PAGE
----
Saturday, August 22, 2015

The Pyramid (2014)

Archaeologist Holden and his team, which includes daughter Nora, have discovered a pyramid buried in the sands of Egypt. It's three sided which confounds and confuses everyone. How can it be?  Either the excitement of their discovery overwhelms caution, or they aren't competent archaeologists, since they allow a worker to open the tomb without any concern for safety. A blast of stale air and toxins hit the poor worker in the face and he's quickly frothing at the mouth and convulsing.

A reporter and cameraman arrive for an interview, and prove to have limited intellect.  When the team  mentions they've discovered the apex of the pyramid, the reporter quizzically asks, "Apex?"  They then have to explain that the apex is the top of the pyramid.  So were the filmmakers going for a mentally challenged audience, or has society gotten so dense that simple words like apex need to be explained?

After a riot breaks out in nearby Cairo, the military shows up and tells Holden the dig has been shut down. Everyone must vacate the site.  Since they don't know if, or when, they'll be allowed to return, they insist on staying a little longer so they can send a borrowed NASA robot - who I kept expecting them to call Wall-E -  into the pyramids corridors to get video of what's inside.

After something runs past the robot and the feed goes dead, the group surmises that it must have been a dog who decided to attack it.  Yes, because recently unsealed pyramids are always filled with dogs that hate robots.  The second stupid assumption is that it's a good idea for everyone to pile into the pyramid in an attempt to retrieve the robot. You see, NASA will kill the guy who borrowed it if it's not returned.  I'm not sure NASA would actually let someone borrow a million dollar robot, but what do i know.

Instead of being cautious due to the known toxic air released upon opening, or the possibility of deadly fungus or mold inside, Holden, Nora, her boyfriend, the cameraman and reporter all troop into the structure, wearing only charcoal masks for protection.  It doesn't seem likely that would protect them from anything toxic, but everyone is willing to risk their lives for this once in a lifetime opportunity.

Once inside, they locate the remains of the robot, end up lost, try to find their way out, find lots of creepy little cat monsters, and discover Anubis has been sealed inside the pyramid.  Oh the humanity!

Wow, this is a train wreck.  First of all, I swear I saw a mummy in the trailer, but there are no mummies in the movie.  So it appears I was mistaken. I must have assumed the dark shapes moving swiftly past the camera were mummies since the movie takes place in a pyramid, and mummies are known movie monsters.  Honestly, I think it would have been better if there were tons of killer mummies in the pyramid.

The movie switches between point of view/found footage to standard filming, which happens whenever the cameraman isn't at a point to film the action. So it can be a bit distracting to switch between the two when there's no real reason other than the convenience of the film.  On the plus side, the movie is not the herkey jerkey type of camera work that makes one nauseous, so that's a plus.  But on the negative side,  that doesn't make up for the lame CGI or ridiculous goings on.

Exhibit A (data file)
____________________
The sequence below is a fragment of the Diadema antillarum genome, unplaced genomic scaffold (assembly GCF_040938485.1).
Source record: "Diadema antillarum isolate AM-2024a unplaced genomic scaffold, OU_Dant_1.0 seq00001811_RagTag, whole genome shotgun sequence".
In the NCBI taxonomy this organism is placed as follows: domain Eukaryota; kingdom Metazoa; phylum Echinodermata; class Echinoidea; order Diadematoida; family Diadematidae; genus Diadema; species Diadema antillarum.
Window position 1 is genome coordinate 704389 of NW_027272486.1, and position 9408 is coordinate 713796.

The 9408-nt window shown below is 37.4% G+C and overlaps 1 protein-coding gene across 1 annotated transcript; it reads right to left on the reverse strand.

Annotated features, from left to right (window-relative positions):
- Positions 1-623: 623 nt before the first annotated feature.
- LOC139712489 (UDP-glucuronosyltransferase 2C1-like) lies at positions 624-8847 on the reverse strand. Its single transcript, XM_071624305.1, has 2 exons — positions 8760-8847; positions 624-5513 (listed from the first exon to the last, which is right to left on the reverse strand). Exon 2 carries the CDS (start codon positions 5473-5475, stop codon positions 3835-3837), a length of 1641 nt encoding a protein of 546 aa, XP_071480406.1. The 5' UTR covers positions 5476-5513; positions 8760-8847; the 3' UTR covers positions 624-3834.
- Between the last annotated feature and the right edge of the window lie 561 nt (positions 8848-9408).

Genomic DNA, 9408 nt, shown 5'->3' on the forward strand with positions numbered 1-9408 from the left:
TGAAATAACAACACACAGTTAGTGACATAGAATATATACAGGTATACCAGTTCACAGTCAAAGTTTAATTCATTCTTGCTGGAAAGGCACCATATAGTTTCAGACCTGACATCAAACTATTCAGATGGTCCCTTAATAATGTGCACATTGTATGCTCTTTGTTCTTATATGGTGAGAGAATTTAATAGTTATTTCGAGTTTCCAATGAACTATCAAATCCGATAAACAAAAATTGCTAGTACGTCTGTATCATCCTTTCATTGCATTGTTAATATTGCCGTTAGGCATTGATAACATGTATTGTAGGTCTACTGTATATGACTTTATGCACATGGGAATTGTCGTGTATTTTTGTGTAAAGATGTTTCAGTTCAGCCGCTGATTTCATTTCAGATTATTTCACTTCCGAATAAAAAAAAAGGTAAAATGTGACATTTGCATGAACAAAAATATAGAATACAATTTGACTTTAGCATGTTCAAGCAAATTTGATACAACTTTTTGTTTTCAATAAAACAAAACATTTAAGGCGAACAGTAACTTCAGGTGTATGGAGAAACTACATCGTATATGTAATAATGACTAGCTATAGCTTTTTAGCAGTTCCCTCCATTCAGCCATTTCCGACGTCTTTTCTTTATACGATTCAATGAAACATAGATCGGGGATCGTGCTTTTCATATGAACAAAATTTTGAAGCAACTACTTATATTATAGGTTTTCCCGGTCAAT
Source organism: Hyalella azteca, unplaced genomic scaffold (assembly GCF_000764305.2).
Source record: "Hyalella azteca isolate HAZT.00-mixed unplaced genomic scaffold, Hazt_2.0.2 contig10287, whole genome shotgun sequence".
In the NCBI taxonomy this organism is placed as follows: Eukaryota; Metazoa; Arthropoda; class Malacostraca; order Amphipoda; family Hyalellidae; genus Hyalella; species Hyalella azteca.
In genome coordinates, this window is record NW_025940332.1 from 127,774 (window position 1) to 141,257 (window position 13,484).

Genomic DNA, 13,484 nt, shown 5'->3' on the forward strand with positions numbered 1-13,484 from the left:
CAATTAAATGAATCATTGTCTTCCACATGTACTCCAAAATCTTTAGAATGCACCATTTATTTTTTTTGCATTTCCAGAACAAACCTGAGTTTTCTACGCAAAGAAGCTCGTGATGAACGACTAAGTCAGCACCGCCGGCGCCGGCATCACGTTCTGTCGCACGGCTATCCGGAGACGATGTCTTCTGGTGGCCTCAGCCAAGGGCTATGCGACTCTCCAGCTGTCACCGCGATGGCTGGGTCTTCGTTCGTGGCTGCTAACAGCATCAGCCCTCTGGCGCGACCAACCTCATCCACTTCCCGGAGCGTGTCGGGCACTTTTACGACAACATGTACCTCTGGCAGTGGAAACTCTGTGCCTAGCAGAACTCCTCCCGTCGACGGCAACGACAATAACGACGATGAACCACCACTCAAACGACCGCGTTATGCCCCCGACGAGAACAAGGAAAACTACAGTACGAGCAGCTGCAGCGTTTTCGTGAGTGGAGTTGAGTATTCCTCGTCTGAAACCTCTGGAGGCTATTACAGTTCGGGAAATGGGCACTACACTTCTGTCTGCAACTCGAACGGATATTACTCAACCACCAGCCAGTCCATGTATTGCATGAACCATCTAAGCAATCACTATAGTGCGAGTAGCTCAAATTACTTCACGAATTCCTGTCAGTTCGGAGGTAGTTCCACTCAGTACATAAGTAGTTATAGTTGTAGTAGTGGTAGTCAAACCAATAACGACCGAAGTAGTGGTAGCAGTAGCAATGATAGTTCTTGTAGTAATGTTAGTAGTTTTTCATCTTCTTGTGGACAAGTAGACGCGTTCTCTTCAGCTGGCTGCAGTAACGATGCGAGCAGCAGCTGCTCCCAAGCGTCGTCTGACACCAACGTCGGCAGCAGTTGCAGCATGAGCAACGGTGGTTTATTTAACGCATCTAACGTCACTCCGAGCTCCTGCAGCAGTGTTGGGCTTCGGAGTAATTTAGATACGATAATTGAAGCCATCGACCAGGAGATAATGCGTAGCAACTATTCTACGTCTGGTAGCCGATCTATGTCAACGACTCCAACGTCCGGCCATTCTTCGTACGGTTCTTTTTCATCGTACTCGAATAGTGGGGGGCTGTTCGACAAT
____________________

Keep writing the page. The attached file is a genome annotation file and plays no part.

You'll end up with more questions than answers:

  1. If someone is impaled upon wooden spikes, why would you try to lift them up and off said spikes?  That will mean nothing is blocking the blood from flowing out of the wounds. Dur-hey
  2. Since the wooden spikes are hundreds of years old, would they still be able to impale you, or would they be brittle due to the dry air, and crackle to dust when you fell on them?
  3. Why are they confused about where to look for Wall-E?  No one has been in there for years.  Just follow his tracks in the dirt and dust on the floor.
  4. What happened to the wire/string they were using so they could find their way out? Did I miss the explanation? 
  5. When they discover that string is gone, why don't they just take the only freaking corridor that has footprints in it? 
  6. Why are they traveling further down into the pyramid rather than trying to get back to the top?  The top is the only part that isn't buried under tons of sand?  
  7. As an archaeologist, shouldn't they realize there is the potential for booby traps set by the ancient Egyptians to keep their kings tombs safe from crypt raiders?  That's basic history, pal.
  8. If there are five of you, then why doesn't someone stay outside to ensure if there is a problem and they don't return, someone can go get help.  They have no way to contact the outside world but they're all going to stupidly troop into the pyramid.
  9. If a group of you is in a room and the floor starts to crack with the potential to give way, doesn't it make more sense to move closer to the wall, rather than have those at the edge walk across the center?  
  10. And if you decide to walk across the center, shouldn't the people already in the center move to the edge before adding more weight to the already fragile structure?
  11. Why are there no mummies in what should very clearly be a mummy movie?
  12. And why doesn't anyone seem even remotely qualified to be on this dig?

Ridiculous dialogue that insults the viewers intelligence:

Archaeologist: See this tunnel here? This is our way in. It leads directly to the apex of the pyramid.
Reporter: "Apex?"
Archaeologist: It's the top of the pyramid.

I'm not buying that the ancient Egyptians constructed a pyramid
using blocks that are sloped, (note the lines on the side). Also each
rock is the entire length of the structure, and with only three sides,
there wouldn't be much room inside that thing.

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